GV: …sure.
LS: and the Fortune 500 on the same level playing field as the “big guys.” The only thing that separates us,

really, is creativity.

GV: And commitment to our community. I think that’s really…that’s the real equalizer to money for somebody small, like myself, compared to the Wine Spectator, or a comedian compared to a top-notch comedian that’s on Comedy Central. Whoever leverages their community and whoever builds a community better is in a position to win, whatever that may be.

And so time, once again, continues to become important and valuable and time has become more valuable than ever, and important and I’ve already cited that people that care and give back are going to win. And I think that’s a very powerful message, a very good message, and a very big opportunity for a lot of people.

LS: That really is powerful. People that care and are willing go give back are the ones that are going to win. That really is what Social Media is, I think.

GV: I think so, too.

LS: Can you tell us…you’ve had some phenomenal success with Wine Library TV. You’d mentioned 80,000 people a day look at your videos, and I’ve got to tell you, I love watching you videos. I think they are really awesome. But this is something that grew. Didn’t you…when I mentioned at the conference that you had mentioned you basically just set up a camera, you spill wine, you live in Jersey….there’s police activity outside…(Laughter)

GV: (Laughter)
LS: I think it’s great! Can you tell us a little bit about how you built that success?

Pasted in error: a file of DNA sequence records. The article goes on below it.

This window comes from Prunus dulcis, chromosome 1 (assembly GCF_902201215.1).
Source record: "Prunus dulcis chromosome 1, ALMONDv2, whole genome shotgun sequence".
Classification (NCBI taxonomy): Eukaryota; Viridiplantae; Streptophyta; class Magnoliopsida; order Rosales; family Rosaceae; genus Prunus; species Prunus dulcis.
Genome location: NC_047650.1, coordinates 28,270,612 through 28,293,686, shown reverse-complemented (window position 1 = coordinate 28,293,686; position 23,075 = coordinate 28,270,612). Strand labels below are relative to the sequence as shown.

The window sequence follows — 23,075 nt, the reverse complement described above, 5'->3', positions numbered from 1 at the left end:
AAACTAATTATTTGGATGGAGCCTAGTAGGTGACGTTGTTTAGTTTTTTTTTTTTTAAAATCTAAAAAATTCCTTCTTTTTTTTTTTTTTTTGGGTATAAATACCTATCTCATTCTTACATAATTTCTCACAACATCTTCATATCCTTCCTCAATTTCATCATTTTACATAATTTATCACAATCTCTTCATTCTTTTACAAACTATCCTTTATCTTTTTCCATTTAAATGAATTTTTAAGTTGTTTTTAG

GV: You know I think it’s one step at a time. I think a lot of people ask me, “What was the tipping point; when you got on Conan, or you were on Leno, or Nightline, or Wall Street Journal?”

And I think when you don’t focus on tipping points and just focus on pumping out good content, and you focus on hustling every day and answering your email and caring about your community, putting out good content…I think you start realizing that you don’t need a tipping point and that that’s not really what fundamentally separates a victory from a loss.

I think that for me it was just pumping out good shows every day and becoming part of the community; leaving comments and blogs and answering my email and creating accounts in things like FaceBook and Twitter; you know just “working it.” And I think that that is the way to success, it’s always been, and the only difference is, I think, that now you fans and your consumers and the people that care about you have the ability to build you quicker and easier and better because they have tools. Word-of-mouth has changed; not the way you build a brand.

LS: And you had mentioned that you pump out good shows…and getting back to just the quality, again. When I speak on my presentations I mention that quality is not what it use to be; is that sometimes you can just punch out as long as the content is good, you’re passionate and you’re dedicated to it, that just putting a camera in front of you is plenty enough if you meet the other criteria. In the old days when we produced television shows, or television commercials, there was always this corporate message behind them. Nowadays you really don’t need that type of polished presentation Do you find that true?